The Phoenix Suns started free agency by watching Amare Stoudemire take more money from the New York Knicks. And as noted, Stoudemire is probably not worth the money he will be paid by the Knicks. In other words, the Suns were wise to let Stoudemire walk.
Of course, fans of the Suns do not really care how much Phoenix was being asked to pay Stoudemire. All they care about are wins on the court. And Stoudemire moving on means about ten wins have walked out the door.
To replace these wins, the Suns have technically traded for Hakim Warrick and actually traded for Hedo Turkoglu. These two players produced 5.6 wins in more than 3,800 minutes last season. Turkoglu, though, is now a year older and will have to move to the power forward position full time. So the moves made at power forward are probably not going to help much.
The Suns, though, are also acquiring Josh Childress. In case readers have forgotten, here is what Childress produced for the Atlanta Hawks across his first four seasons in the NBA.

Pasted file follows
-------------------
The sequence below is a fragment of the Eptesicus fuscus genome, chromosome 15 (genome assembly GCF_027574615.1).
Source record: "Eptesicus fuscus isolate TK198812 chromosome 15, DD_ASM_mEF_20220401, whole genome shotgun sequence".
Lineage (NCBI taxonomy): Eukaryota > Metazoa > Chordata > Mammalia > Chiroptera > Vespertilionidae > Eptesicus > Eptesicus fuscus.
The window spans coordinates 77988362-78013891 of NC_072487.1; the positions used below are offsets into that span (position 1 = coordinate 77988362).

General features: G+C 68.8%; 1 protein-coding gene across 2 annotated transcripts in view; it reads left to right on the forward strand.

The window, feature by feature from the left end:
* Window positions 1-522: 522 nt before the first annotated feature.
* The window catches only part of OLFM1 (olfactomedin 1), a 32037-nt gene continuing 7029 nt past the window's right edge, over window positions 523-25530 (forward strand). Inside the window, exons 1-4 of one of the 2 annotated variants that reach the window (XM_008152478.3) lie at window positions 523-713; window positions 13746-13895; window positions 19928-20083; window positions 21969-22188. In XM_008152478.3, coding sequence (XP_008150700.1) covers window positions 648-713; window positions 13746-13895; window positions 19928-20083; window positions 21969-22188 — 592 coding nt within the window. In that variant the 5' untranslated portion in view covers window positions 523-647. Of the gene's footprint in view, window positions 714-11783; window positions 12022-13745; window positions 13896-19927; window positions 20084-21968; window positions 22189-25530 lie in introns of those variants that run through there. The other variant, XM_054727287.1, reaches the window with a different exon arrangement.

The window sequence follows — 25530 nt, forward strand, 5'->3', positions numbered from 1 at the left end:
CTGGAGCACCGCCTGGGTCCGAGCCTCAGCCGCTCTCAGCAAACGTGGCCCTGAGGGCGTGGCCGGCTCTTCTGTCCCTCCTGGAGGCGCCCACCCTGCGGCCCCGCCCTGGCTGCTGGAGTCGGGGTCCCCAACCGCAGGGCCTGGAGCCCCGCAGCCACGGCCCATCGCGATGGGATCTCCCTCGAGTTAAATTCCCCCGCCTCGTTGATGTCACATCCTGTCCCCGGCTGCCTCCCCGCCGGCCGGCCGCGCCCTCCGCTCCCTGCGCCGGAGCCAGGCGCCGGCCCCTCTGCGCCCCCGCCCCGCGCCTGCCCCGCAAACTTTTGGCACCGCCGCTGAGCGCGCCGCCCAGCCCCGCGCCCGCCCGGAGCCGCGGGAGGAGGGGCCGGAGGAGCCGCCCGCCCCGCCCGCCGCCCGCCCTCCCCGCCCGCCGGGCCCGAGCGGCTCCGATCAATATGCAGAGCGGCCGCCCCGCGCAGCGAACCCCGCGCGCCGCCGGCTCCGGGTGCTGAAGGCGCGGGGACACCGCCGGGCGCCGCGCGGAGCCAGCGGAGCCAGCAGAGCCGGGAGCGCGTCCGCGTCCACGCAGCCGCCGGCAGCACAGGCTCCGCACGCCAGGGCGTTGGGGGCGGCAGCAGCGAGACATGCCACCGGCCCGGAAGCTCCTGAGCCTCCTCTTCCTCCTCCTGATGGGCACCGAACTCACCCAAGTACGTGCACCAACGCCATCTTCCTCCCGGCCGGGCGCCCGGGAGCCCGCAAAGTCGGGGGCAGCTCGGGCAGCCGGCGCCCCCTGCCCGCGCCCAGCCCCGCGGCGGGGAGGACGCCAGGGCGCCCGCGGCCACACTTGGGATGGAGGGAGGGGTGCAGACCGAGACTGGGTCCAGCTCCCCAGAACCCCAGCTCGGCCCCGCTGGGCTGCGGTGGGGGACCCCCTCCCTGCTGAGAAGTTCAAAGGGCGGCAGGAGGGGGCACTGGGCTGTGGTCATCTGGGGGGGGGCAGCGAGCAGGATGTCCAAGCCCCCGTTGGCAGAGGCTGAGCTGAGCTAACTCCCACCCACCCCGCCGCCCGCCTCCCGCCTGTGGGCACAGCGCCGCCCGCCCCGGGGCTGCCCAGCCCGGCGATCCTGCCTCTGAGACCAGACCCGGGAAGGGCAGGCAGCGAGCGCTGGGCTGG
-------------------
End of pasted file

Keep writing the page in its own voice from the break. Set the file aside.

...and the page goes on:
To put these numbers in perspective, here is what Stoudemire did from 2004-05 to 2007-08:
- 39.1 Wins Produced
- 8,305 Minutes Played
- 0.226 WP48
In addition, Childress is younger than Stoudemire.
So why was Childress allowed to depart Atlanta? For that story, one is referred to the following posts:
To summarize, Childress is one of those productive non-scorers that NBA decision-makers tend to undervalue.
The underestimation of Childress will probably continue in Phoenix. It’s unlikely he play 2,000 minutes next season for the Suns, since he plays behind Jason Richardson and Grant Hill. Plus he is part of the second unit with Jared Dudley (who will also take minutes at small forward).
As a consequence, the addition of Childress will not completely overcome the subtraction of Stoudemire. But I think it helps quite a bit. And I think it is possible the Suns will still make the playoffs in 2011 (and Stoudemire and the Knicks may be sitting at home).